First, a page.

There are 124 scams on the Internet related to the Olympics according to Texas Tech, and that number will go up, not down, during the next two weeks.
Sam Segran, Associate Vice President for Information Technology & Chief Information Officer, says a sure sign of trouble is a misspelled name or a logo that doesn't look quite right.
Segran says, "If you see an email coming around claiming to have great Olympic pictures, and ‘go to this website,' and you have never been to that site before and it looks strange, don't do that."
Why? "Because hackers will use those kinds of events to send malware to your computers," Segran says.
Texas Tech sent out an alert to I.T. professionals across Lubbock on Monday warning of the potential dangers.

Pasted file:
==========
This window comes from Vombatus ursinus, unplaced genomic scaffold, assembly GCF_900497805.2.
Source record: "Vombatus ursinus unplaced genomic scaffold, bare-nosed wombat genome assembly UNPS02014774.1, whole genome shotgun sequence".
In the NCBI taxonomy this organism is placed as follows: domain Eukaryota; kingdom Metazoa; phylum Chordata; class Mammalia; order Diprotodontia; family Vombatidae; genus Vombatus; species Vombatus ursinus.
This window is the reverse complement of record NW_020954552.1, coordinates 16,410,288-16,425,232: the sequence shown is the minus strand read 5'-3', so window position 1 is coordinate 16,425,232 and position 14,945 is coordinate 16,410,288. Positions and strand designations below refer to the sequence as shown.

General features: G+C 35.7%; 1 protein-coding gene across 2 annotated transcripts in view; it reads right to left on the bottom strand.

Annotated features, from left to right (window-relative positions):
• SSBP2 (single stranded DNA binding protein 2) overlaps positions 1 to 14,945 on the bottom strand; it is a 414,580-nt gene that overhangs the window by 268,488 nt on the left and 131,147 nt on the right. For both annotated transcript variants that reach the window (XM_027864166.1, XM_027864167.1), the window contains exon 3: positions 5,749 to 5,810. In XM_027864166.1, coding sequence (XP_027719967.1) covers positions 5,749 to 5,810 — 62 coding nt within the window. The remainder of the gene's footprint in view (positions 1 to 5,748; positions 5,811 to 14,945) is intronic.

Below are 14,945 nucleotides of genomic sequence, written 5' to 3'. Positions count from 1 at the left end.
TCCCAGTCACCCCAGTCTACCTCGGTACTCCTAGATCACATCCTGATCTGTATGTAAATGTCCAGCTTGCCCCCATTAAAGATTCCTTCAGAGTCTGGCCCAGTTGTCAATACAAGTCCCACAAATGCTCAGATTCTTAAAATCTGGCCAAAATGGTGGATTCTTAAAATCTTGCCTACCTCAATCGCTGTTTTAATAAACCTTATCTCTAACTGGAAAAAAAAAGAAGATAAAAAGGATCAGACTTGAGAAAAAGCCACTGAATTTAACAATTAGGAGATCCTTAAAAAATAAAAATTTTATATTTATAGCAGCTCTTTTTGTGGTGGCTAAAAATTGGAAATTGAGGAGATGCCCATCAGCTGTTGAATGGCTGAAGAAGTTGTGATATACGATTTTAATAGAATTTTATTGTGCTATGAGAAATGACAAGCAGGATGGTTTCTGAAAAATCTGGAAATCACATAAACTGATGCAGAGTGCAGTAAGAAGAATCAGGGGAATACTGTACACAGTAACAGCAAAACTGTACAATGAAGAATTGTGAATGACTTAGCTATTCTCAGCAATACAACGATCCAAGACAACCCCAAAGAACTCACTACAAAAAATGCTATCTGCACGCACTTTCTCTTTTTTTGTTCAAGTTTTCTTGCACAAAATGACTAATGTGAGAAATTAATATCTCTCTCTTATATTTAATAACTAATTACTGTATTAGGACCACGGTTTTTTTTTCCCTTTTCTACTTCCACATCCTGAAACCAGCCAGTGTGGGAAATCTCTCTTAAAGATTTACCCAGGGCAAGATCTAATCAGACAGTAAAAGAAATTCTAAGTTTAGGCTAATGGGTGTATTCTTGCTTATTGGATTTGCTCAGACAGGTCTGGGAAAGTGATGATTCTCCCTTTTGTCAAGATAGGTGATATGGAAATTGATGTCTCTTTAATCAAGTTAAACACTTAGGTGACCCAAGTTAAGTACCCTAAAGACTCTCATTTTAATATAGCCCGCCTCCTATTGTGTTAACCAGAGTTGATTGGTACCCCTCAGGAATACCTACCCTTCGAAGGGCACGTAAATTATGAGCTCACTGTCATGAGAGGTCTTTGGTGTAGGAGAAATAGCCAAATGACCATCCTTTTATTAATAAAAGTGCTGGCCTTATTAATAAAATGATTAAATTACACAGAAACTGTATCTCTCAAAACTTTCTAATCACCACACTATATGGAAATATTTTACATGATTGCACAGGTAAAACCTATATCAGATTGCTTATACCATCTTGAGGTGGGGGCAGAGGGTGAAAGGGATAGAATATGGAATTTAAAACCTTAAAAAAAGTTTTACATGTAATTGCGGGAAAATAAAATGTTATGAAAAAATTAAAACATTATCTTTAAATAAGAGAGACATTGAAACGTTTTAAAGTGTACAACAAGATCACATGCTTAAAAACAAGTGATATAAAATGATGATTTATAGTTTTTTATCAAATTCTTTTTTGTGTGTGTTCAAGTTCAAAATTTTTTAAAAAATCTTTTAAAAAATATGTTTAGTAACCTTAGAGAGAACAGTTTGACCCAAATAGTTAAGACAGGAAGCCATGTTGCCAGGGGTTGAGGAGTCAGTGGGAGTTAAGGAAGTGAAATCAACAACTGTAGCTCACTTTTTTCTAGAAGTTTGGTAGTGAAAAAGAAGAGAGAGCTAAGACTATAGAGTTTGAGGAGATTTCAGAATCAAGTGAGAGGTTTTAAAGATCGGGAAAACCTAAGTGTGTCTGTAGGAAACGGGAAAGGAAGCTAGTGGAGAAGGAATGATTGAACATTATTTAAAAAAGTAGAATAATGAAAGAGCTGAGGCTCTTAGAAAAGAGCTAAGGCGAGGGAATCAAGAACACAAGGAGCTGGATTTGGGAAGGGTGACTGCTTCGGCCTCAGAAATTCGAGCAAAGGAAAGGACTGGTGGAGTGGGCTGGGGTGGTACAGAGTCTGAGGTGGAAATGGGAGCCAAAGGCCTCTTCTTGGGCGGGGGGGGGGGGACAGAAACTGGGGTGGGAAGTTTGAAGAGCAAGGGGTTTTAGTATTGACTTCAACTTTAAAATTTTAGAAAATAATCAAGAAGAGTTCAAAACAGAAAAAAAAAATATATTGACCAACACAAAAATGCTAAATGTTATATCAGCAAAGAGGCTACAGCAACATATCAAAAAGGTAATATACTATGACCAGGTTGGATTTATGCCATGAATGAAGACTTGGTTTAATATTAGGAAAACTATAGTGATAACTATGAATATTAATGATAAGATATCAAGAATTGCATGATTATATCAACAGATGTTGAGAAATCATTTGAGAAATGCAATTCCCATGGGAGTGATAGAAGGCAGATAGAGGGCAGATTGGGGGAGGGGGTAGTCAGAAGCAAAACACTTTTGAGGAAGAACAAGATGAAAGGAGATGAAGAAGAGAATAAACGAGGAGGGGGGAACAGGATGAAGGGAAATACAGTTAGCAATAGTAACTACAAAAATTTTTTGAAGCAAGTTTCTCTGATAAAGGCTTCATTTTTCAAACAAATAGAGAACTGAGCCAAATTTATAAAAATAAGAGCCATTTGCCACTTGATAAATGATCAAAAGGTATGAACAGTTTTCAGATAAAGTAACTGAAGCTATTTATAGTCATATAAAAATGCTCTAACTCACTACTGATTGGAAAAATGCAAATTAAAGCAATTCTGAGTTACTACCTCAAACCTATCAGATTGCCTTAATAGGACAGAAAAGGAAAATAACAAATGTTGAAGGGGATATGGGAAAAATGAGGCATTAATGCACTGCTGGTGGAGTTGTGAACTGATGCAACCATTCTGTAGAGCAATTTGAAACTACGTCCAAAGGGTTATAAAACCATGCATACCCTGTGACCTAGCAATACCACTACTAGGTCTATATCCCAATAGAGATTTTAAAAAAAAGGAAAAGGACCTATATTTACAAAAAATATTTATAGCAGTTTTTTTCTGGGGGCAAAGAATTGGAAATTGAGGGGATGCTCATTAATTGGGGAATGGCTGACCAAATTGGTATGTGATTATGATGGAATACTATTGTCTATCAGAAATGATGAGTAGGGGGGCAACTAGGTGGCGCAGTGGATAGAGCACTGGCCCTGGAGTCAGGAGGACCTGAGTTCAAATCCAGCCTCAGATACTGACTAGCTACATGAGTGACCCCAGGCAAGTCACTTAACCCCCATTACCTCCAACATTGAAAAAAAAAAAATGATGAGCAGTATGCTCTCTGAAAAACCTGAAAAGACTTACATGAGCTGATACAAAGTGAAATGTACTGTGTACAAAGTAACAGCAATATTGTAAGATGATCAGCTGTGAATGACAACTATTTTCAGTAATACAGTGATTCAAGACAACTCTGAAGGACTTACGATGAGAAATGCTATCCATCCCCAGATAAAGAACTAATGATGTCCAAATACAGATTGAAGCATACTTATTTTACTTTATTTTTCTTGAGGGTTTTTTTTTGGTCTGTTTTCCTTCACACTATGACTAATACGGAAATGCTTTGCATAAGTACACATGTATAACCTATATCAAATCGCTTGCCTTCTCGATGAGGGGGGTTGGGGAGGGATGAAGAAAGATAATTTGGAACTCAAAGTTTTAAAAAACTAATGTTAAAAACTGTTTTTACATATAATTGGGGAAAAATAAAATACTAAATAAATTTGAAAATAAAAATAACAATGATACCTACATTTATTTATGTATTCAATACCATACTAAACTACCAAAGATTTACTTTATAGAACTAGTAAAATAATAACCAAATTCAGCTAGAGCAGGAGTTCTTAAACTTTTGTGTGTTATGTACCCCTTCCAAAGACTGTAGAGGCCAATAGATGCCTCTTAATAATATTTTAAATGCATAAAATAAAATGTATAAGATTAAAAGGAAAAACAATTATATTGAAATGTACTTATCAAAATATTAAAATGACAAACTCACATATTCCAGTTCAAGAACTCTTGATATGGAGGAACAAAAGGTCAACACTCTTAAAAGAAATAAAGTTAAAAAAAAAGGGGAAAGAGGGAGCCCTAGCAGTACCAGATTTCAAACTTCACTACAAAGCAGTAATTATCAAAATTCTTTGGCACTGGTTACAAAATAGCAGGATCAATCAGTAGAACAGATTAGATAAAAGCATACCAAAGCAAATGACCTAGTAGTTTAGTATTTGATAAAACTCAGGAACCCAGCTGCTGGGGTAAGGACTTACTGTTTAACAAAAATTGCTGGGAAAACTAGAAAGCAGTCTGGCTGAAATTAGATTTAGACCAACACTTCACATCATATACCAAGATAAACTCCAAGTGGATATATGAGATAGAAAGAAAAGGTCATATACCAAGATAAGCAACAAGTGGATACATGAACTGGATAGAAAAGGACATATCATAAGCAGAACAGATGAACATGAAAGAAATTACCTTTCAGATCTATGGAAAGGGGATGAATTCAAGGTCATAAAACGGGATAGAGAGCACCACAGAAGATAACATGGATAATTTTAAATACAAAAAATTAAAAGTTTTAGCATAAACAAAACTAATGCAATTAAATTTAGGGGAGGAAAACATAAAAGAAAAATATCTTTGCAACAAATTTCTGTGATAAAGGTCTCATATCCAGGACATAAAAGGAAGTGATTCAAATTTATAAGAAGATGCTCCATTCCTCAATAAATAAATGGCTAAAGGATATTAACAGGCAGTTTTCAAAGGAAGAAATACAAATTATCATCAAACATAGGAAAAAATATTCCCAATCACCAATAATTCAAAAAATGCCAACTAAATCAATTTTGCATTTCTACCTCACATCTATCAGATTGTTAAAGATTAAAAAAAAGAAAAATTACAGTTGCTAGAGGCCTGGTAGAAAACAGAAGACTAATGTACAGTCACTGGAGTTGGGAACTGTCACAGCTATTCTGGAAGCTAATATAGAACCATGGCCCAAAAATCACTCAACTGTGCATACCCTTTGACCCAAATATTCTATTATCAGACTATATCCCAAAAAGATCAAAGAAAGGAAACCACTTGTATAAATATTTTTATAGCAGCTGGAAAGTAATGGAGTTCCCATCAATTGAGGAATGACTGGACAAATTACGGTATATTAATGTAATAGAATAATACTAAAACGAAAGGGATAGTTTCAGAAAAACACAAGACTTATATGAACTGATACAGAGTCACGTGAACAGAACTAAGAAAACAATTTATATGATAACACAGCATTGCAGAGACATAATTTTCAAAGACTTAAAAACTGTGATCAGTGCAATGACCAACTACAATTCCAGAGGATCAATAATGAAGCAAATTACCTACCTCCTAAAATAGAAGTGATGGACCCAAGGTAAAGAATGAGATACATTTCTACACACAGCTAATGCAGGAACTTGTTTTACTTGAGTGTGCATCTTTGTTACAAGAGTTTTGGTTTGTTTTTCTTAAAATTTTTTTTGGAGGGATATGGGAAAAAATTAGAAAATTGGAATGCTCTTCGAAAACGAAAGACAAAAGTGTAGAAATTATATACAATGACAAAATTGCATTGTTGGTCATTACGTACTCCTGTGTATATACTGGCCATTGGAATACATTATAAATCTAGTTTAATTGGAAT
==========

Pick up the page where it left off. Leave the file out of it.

"It might talk about your getting a temporary job offer to work at the Olympics, getting free tickets or discounted tickets to the Olympics," Segran says. "So when you click on the picture or the link or the email, those thing will eventually infect your systems."
In some cases the hackers are trying to trick you out of money. In other cases they're looking to gather your personal information. And in other cases, they're looking to infect your computer with malware.
Text messages from a number you don't know should also raise a red flag.
Segran says, look for the official Olympics website or the NBC website since NBC has the coverage rights for the United States.
Texas Tech has set up a site with helpful information on avoiding scams. Go to www.safecomputing.ttu.edu
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